Sam Fender: Seventeen Going Under
DL | LP | CD
The North Shields singer-songwriter perfects his trademark style on a lyrically introspective yet musically expansive follow-up to his hit debut album Hypersonic Missiles.
The official video for the title track and lead single from Sam Fender’s second album Seventeen Going Under features a glimpse of Tynemouth’s iconic Knott’s Flats housing block in the background. Completed in 1938, the flats were designed to withstand the Luftwaffe’s bombing raids on the nearby Tyneside shipyards and still stand proudly today, perched on a clifftop overlooking the mouth of the mighty River Tyne, a short distance from North Shields’ historic Fish Quay port.
Fender’s hugely successful debut album Hypersonic Missiles drew its power from the youthful songwriter’s keen observations of working-class life in his hometown North Shields, in the same way that Lou Reed’s songs were inspired by the street life of New York and the early songs of Fender’s song-writing hero Bruce Springsteen reflected his New Jersey upbringing.
Springsteen remains Fender’s primary musical influence on this confident and fully realised second album, yet the pulsing, near-motorik beat that drives the more up-tempo numbers continues the Strokes’ influence from its predecessor. The opening title track has echoes of The Waterboys’ Big Music, a folk-inflected guitar motif and stripped-down drum beat underpinning Fender’s precise and evocative lyrics looking back on his teenage years. Returning to the subject of toxic masculinity that Fender explored so effectively on his debut album, the singer traces the links between violence and unresolved anger, while also reflecting angrily on the brutal impact of a Department of Work and Pensions decision on his family. Fender’s facility to lay bare the conflicts and dilemmas of masculinity in the 21st century invites comparisons with the late Jackie Leven, another Northern songwriter with an unflinching approach to this often taboo subject area. Having now fully honed his own lyrical style, shedding some of the more obvious Springsteen narrative motifs in the process, Seventeen Going Under finds Fender truly finding his own voice.
Elsewhere, Aye is powered by a twanging post-punk guitar riff, with Fender adopting an insistent, Lydon-esque timbre as he intones the key lyric “I don’t have time for the very few; they don’t have time for me and you”, while the influence of The Bends-era Radiohead is hard to miss on Paradigms, which like Aye, continues the theme of nuanced but conflicted politics which Fender articulated so adeptly on Hypersonic Missiles.
Driven by Fender’s chiming Jazzmaster riff, Get You Down encapsulates the character of the album, near-symphonic, widescreen stadium rock, lent a darker patina by autobiographical lyrics picking over traces of sometimes difficult autobiographical memories. There’s an undeniable darkness marbled throughout this 11 track album (plus five bonus tracks every bit as good as the main album), with Fender pointedly referencing his own personal challenges of the last two years on The Leveller, a driving rocker which again displays clear post-punk influences.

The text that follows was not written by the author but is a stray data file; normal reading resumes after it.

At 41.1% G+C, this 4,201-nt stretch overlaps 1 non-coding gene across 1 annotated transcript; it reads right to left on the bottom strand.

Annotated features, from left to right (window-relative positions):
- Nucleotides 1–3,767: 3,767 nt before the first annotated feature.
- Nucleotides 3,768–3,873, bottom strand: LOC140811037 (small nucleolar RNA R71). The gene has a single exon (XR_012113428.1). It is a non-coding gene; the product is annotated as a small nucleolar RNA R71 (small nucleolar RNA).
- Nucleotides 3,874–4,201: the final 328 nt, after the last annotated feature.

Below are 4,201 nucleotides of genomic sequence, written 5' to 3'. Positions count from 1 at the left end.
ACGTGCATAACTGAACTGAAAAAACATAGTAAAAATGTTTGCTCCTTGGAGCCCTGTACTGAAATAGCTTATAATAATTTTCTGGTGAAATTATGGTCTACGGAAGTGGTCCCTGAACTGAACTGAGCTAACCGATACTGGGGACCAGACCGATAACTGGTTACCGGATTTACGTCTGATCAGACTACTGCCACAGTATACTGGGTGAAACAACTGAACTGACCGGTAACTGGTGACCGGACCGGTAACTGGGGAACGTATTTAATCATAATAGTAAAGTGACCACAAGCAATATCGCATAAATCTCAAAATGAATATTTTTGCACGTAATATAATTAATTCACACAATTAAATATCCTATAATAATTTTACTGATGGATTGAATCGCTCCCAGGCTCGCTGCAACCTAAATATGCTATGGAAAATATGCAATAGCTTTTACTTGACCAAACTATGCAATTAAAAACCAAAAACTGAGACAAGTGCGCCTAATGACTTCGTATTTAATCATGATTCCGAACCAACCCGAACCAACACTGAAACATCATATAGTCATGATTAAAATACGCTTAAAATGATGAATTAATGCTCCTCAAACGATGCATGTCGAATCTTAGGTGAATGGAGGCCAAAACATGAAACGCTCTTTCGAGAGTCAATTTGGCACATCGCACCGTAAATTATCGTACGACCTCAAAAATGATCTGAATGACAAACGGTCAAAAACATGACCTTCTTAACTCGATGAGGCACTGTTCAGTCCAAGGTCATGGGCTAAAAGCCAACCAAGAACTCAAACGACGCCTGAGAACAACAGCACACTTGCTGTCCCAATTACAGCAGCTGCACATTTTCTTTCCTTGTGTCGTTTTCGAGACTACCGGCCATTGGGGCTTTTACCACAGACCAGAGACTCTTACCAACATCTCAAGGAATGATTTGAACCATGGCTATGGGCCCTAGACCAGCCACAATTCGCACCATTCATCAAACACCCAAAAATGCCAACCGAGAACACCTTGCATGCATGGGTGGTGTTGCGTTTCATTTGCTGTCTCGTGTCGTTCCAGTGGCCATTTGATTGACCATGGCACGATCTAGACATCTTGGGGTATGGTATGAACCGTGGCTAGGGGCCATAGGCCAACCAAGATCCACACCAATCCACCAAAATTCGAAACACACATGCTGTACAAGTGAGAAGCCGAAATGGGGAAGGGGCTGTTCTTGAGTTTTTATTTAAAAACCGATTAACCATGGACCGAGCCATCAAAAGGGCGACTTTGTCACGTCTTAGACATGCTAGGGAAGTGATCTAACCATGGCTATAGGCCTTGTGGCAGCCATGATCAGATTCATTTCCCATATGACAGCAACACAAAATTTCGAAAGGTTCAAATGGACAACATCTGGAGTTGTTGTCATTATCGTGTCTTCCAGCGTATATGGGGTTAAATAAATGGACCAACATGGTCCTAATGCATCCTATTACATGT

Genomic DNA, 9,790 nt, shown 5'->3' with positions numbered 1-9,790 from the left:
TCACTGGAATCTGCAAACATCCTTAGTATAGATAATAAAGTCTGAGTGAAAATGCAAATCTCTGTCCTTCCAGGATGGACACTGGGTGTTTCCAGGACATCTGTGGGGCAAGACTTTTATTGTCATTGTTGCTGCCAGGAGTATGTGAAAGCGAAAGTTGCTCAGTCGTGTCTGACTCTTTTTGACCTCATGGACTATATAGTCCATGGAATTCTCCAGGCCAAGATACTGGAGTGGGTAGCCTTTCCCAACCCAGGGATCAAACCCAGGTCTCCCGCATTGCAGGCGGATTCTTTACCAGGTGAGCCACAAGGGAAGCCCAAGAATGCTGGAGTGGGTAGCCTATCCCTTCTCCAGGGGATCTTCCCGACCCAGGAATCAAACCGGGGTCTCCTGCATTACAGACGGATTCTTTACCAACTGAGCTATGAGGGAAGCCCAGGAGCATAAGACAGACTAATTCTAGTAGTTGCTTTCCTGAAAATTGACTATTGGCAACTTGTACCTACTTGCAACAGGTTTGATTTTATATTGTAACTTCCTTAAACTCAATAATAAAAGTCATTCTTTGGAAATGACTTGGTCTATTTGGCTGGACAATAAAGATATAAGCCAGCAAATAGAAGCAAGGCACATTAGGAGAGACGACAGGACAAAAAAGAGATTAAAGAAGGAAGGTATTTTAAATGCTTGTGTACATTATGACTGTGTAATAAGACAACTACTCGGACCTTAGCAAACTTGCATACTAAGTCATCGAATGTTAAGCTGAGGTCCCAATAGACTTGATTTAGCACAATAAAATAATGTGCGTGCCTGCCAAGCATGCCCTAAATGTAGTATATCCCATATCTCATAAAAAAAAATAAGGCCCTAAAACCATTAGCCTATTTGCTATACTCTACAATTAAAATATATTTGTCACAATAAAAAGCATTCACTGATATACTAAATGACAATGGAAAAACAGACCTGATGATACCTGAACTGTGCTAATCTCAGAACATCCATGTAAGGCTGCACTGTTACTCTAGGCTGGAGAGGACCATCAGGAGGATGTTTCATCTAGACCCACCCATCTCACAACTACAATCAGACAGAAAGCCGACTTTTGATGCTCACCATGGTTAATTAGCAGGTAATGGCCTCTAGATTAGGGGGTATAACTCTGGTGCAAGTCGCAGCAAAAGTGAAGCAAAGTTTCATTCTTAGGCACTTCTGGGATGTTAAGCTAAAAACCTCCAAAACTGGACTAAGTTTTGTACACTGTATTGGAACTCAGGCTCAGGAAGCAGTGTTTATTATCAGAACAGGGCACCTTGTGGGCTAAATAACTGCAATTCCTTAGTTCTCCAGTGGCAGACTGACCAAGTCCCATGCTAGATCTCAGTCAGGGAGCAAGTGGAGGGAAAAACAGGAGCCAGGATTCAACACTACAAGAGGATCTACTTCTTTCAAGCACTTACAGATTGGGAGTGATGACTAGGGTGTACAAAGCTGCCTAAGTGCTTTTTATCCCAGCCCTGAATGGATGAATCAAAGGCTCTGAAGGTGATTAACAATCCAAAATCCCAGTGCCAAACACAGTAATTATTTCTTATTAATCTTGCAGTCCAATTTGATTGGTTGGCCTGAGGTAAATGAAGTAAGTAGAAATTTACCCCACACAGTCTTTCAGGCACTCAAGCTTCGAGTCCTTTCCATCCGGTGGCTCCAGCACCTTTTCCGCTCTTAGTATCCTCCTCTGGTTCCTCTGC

Seventeen Going Under concludes with a stunning, bravura vocal performance on The Dying Light, a powerfully affecting ballad which not only updates Fender’s quintessential North Shields song Dead Boys (“And those dead boys are always there; there’s more every year”), but finds some kind of resolution to the Tyneside singer’s own, very personal struggles, as Fender vows: “I’m damned if I give up tonight; I must repel the dying light…for all the ones who didn’t make the night.”
At times, Fender’s intelligent, re-wired heartland rock shares similar territory to Manic Street Preachers, but there’s no doubt that the North Shields songwriter has established a unique musical identity, enabling him to pull off the remarkable feat of topping the UK album charts with a modern rock record characterised by intelligent lyrics, not once, but twice. Repeated plays reveal Seventeen Going Under to be a keeper, a modern take on classic arena rock that avoids predictable clichés through its sheer sincerity and relevance to the conflicted times we are living through right now. Fender still lives locally and his connection to his roots is, if anything, stronger than ever. Like the indomitable Knott’s Flats gazing imperiously across the river Tyne, Sam Fender’s weighty artistic presence is here to stay.
All words by Gus Ironside, 2021.